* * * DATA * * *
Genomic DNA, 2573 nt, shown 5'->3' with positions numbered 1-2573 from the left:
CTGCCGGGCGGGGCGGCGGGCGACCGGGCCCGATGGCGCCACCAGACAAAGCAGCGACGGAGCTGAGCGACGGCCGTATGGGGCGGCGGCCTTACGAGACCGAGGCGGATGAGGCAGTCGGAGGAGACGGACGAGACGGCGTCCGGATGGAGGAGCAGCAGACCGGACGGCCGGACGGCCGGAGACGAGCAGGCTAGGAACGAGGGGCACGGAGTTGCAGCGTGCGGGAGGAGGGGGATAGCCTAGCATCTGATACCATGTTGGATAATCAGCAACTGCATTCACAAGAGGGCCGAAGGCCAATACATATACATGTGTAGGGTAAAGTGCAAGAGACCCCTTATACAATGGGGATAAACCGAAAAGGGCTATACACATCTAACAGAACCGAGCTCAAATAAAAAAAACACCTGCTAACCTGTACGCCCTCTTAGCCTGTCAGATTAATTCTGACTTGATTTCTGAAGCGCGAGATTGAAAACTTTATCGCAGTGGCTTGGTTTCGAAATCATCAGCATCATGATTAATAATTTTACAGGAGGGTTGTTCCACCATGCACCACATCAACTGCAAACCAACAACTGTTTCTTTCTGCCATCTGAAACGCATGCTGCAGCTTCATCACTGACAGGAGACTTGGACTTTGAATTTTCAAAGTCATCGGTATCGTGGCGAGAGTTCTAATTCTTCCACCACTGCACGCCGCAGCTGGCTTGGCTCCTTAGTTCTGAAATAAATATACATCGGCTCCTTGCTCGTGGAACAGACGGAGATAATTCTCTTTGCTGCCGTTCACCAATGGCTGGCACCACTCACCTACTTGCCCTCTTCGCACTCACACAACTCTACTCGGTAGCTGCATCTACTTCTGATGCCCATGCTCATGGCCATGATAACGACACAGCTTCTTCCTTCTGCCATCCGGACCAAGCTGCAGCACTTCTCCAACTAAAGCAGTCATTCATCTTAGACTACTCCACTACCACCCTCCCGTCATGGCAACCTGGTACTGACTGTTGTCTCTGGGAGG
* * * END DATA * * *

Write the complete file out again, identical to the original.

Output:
Genomic DNA, 2573 nt, shown 5'->3' with positions numbered 1-2573 from the left:
CTGCCGGGCGGGGCGGCGGGCGACCGGGCCCGATGGCGCCACCAGACAAAGCAGCGACGGAGCTGAGCGACGGCCGTATGGGGCGGCGGCCTTACGAGACCGAGGCGGATGAGGCAGTCGGAGGAGACGGACGAGACGGCGTCCGGATGGAGGAGCAGCAGACCGGACGGCCGGACGGCCGGAGACGAGCAGGCTAGGAACGAGGGGCACGGAGTTGCAGCGTGCGGGAGGAGGGGGATAGCCTAGCATCTGATACCATGTTGGATAATCAGCAACTGCATTCACAAGAGGGCCGAAGGCCAATACATATACATGTGTAGGGTAAAGTGCAAGAGACCCCTTATACAATGGGGATAAACCGAAAAGGGCTATACACATCTAACAGAACCGAGCTCAAATAAAAAAAACACCTGCTAACCTGTACGCCCTCTTAGCCTGTCAGATTAATTCTGACTTGATTTCTGAAGCGCGAGATTGAAAACTTTATCGCAGTGGCTTGGTTTCGAAATCATCAGCATCATGATTAATAATTTTACAGGAGGGTTGTTCCACCATGCACCACATCAACTGCAAACCAACAACTGTTTCTTTCTGCCATCTGAAACGCATGCTGCAGCTTCATCACTGACAGGAGACTTGGACTTTGAATTTTCAAAGTCATCGGTATCGTGGCGAGAGTTCTAATTCTTCCACCACTGCACGCCGCAGCTGGCTTGGCTCCTTAGTTCTGAAATAAATATACATCGGCTCCTTGCTCGTGGAACAGACGGAGATAATTCTCTTTGCTGCCGTTCACCAATGGCTGGCACCACTCACCTACTTGCCCTCTTCGCACTCACACAACTCTACTCGGTAGCTGCATCTACTTCTGATGCCCATGCTCATGGCCATGATAACGACACAGCTTCTTCCTTCTGCCATCCGGACCAAGCTGCAGCACTTCTCCAACTAAAGCAGTCATTCATCTTAGACTACTCCACTACCACCCTCCCGTCATGGCAACCTGGTACTGACTGTTGTCTCTGGGAGG